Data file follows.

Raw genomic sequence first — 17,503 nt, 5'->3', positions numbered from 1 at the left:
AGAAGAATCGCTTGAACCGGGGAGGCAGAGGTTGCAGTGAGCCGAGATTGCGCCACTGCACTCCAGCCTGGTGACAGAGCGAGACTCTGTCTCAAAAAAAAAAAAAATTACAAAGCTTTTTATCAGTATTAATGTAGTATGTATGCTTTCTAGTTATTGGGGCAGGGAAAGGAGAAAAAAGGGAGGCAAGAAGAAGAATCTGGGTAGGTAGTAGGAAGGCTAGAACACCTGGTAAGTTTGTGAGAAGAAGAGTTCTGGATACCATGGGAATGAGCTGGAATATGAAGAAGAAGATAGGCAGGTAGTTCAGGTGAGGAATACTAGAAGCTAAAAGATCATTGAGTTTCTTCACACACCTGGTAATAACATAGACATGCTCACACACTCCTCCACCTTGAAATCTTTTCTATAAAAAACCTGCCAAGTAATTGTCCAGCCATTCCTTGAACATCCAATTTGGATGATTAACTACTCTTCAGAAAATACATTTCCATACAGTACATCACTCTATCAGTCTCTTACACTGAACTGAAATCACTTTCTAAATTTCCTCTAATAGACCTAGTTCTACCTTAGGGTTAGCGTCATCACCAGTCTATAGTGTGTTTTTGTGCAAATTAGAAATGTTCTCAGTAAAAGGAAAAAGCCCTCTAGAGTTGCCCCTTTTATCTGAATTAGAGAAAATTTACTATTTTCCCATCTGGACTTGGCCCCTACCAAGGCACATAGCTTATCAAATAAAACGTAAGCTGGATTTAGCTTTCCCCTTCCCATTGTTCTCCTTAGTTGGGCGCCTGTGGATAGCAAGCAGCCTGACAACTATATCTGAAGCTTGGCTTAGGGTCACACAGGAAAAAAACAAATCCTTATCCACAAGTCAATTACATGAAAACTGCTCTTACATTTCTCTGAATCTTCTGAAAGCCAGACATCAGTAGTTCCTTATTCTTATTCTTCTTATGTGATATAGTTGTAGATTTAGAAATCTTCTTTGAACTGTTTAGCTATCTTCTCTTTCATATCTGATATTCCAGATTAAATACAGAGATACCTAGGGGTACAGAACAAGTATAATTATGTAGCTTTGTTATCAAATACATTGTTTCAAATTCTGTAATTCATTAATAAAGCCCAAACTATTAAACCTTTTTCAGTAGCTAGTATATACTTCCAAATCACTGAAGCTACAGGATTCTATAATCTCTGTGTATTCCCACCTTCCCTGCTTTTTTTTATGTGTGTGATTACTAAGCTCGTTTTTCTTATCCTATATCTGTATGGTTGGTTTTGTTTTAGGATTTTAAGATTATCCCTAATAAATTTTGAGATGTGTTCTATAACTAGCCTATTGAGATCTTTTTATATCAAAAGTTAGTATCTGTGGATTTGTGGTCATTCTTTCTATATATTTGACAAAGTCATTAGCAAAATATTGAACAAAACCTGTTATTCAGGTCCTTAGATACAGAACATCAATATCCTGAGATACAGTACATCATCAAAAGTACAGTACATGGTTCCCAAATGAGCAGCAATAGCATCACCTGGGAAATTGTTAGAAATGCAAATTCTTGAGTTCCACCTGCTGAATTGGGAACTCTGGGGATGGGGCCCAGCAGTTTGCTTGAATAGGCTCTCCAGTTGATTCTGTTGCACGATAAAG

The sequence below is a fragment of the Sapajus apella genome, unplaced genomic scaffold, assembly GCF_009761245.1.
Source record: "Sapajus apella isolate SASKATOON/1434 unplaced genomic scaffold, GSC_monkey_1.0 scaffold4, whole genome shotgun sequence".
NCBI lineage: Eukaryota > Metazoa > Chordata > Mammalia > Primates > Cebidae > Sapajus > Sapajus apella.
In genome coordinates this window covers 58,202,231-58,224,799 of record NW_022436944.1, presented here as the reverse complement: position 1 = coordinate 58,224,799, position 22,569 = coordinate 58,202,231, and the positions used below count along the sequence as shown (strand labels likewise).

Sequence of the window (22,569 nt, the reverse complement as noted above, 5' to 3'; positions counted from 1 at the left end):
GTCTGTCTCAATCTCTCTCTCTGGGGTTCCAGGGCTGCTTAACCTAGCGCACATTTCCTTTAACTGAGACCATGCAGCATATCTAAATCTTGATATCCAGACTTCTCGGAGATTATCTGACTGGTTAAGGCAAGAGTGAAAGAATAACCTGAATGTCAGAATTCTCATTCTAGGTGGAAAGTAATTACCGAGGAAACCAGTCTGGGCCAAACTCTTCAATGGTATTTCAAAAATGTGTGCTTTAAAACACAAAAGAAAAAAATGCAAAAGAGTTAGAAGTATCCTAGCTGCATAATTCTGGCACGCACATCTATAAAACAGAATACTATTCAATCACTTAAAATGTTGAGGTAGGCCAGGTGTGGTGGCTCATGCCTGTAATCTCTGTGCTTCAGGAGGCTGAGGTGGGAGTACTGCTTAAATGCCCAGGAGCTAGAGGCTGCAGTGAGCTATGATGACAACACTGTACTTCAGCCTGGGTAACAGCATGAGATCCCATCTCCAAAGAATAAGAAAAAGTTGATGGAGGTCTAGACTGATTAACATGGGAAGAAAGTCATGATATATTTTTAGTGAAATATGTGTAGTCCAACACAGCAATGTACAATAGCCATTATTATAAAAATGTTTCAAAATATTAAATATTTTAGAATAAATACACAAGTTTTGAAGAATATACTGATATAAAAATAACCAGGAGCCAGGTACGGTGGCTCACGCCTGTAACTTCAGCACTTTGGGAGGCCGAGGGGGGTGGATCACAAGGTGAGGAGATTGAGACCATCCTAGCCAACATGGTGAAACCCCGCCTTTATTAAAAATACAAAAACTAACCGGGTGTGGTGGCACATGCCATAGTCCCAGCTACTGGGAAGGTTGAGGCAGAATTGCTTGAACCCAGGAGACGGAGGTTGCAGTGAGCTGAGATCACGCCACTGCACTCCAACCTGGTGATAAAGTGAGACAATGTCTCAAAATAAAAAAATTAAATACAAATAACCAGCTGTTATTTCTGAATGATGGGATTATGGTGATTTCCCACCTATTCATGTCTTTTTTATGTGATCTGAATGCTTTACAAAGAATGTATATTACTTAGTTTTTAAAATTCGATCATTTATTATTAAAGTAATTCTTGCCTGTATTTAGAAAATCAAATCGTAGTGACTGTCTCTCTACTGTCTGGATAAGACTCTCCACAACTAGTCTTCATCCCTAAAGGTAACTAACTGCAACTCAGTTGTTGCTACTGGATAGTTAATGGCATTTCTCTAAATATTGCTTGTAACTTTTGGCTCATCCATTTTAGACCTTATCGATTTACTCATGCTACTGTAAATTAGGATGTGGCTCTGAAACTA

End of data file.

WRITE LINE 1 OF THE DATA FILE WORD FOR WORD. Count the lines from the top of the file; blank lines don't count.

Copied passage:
Raw genomic sequence first — 17,503 nt, 5'->3', positions numbered from 1 at the left: